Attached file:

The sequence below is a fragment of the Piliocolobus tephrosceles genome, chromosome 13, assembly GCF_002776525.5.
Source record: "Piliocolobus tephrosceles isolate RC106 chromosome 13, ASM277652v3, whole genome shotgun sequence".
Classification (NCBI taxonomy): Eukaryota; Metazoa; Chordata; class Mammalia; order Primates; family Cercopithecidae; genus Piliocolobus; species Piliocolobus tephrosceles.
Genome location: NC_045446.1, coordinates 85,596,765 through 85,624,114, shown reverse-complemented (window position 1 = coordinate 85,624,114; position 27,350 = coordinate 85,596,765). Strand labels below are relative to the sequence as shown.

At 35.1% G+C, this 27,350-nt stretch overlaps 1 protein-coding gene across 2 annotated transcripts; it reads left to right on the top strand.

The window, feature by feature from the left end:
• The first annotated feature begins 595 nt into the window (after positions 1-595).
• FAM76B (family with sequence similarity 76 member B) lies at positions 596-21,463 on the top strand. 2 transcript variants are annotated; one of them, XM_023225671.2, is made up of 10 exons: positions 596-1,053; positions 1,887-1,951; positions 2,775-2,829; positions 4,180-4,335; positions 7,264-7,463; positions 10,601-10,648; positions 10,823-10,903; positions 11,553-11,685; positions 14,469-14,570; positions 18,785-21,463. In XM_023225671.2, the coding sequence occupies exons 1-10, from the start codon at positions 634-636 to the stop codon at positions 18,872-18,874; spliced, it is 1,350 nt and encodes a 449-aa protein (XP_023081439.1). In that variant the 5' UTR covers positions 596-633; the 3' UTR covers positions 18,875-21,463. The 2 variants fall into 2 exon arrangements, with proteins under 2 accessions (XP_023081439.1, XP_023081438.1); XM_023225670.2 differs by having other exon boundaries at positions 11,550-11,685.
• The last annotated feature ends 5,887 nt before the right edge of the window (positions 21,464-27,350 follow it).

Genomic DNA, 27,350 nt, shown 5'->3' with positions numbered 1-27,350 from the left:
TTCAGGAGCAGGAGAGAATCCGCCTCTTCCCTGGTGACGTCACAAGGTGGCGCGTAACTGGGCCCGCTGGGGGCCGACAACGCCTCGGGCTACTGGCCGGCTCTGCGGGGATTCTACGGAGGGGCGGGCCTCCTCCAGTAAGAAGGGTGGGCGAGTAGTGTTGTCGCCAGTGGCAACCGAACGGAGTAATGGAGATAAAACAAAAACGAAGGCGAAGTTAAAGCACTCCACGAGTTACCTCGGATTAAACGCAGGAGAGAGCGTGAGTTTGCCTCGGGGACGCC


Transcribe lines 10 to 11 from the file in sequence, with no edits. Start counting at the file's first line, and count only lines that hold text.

Genomic DNA, 27,350 nt, shown 5'->3' with positions numbered 1-27,350 from the left:
TTCAGGAGCAGGAGAGAATCCGCCTCTTCCCTGGTGACGTCACAAGGTGGCGCGTAACTGGGCCCGCTGGGGGCCGACAACGCCTCGGGCTACTGGCCGGCTCTGCGGGGATTCTACGGAGGGGCGGGCCTCCTCCAGTAAGAAGGGTGGGCGAGTAGTGTTGTCGCCAGTGGCAACCGAACGGAGTAATGGAGATAAAACAAAAACGAAGGCGAAGTTAAAGCACTCCACGAGTTACCTCGGATTAAACGCAGGAGAGAGCGTGAGTTTGCCTCGGGGACGCC